This morning, Kady thought breaking up with Ezra was the hardest thing she’d have to do. This afternoon, her planet was invaded.
The year is 2575, and two rival megacorporations are at war over a planet that’s little more than a speck at the edge of the universe. Now with enemy fire raining down on them, Kady and Ezra—who are barely even talking to each other—are forced to evacuate with a hostile warship in hot pursuit.
But their problems are just getting started. A plague has broken out and is mutating with terrifying results; the fleet’s AI may actually be their enemy; and nobody in charge will say what’s really going on. As Kady hacks into a web of data to find the truth, it’s clear the only person who can help her is the ex-boyfriend she swore she’d never speak to again.
I didn’t have a concrete TBR for September; I had a group of books that I wanted to read, but had been putting off for various reasons. Illuminae was one of these books. I admit that it intimidated me, because it’s huge and has a non-traditional format. In other words, I committed a mortal reading sin: I judged a book by its appearance. This ended up being a huge mistake on my part, because Illuminae is a wild ride.
Instead of being written in chapters, Illuminae is a series of “files” that tell a story, from emails to reproduced memos to instant messages. Since the story takes place mostly in space, there are even full-page illustrations of various spaceships. While this format intimidated me at first, it ended up being a substantial reason why I enjoyed the book. Even though Illuminae looks behemoth, the story moves quickly, because you aren’t reading paragraphs upon paragraphs of text. I also felt like the informal way the characters communicated with each other, as well as the multiple voices that we were able to hear from, connected me to them even without traditional story-telling methods.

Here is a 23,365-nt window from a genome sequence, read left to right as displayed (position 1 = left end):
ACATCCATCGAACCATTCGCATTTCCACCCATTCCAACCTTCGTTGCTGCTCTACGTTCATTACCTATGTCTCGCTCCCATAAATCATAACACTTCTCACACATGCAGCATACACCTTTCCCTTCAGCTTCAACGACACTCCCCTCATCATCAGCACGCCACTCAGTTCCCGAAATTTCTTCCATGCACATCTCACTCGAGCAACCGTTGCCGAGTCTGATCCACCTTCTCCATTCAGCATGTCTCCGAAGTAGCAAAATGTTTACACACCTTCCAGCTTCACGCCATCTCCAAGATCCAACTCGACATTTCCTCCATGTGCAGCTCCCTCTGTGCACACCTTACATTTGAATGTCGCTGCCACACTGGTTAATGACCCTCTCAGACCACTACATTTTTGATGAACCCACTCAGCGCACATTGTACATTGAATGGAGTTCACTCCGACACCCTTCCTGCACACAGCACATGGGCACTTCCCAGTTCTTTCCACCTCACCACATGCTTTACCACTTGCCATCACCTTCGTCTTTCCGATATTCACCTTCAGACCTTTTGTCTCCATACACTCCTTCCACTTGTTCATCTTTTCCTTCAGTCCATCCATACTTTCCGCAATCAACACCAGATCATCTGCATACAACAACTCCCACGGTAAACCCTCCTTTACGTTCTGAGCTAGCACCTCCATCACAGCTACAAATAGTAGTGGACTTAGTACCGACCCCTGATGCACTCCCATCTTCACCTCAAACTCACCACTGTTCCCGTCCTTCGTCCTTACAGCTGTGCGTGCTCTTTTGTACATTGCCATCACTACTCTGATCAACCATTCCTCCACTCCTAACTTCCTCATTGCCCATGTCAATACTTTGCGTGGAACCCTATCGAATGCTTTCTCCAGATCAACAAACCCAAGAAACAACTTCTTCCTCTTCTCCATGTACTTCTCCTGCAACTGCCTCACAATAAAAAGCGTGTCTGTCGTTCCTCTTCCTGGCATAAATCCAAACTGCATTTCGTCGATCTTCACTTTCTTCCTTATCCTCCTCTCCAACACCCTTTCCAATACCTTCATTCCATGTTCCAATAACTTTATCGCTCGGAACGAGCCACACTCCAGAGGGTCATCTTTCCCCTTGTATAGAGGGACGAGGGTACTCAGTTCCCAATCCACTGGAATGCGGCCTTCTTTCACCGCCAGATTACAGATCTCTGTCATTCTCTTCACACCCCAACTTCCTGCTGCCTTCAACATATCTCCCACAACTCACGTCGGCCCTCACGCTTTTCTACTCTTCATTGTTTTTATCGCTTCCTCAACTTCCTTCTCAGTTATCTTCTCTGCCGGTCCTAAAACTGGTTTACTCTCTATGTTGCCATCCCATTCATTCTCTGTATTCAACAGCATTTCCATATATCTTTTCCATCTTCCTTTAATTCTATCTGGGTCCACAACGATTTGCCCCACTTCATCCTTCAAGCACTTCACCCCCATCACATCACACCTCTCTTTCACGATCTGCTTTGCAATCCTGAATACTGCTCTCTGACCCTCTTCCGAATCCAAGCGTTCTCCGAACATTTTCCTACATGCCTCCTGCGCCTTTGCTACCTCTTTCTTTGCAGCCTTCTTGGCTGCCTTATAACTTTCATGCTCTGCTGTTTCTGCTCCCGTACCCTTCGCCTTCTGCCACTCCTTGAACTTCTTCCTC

This is not to say Illuminae wouldn’t stand well without its original format; the story itself was gripping and terrifying, to the point where I literally couldn’t put it down. The way Illuminae portrays the future is relatable, and really makes you think about where the world could be headed one day. For example, a major part of the narrative comes from AIDAN, the main spaceship’s artificial intelligence program, and let me just say: those parts are harrowing yet oddly compelling. Like… I now have feelings for a fictional AI program, and those feelings are complicated.
As for my feelings for the main characters, Kady and Ezra, I loved them right away. Each has a great sense of humor, even in the darkest hours. Kady is brave and brilliant, and I was rooting for her the whole time.
Some of the illustrations that include text aren’t very easy to read. For example, a few pages have text that is printed in loops, as if trailing multiple space crafts, and I ended up skipping almost all of them. From what I could see, the prose was beautiful, but I quickly grew tired of having to twist my neck and the book to try to read it.
Also, Kady and Ezra’s relationship seemed to be at one extreme or another; they either loathed each other or they loved each other, and the transition was almost nonexistent. But I suppose this comes with the territory of constant near-death experiences?
Illuminae’s non-traditional format, as well as the brilliant main characters, make for a thrilling, refreshing read. The book is both science fiction and romance, with a touch of terror, so it has a little something for everyone. The sequel, Gemina, is set to release October 18, so you can bet I’m snapping that up ASAP!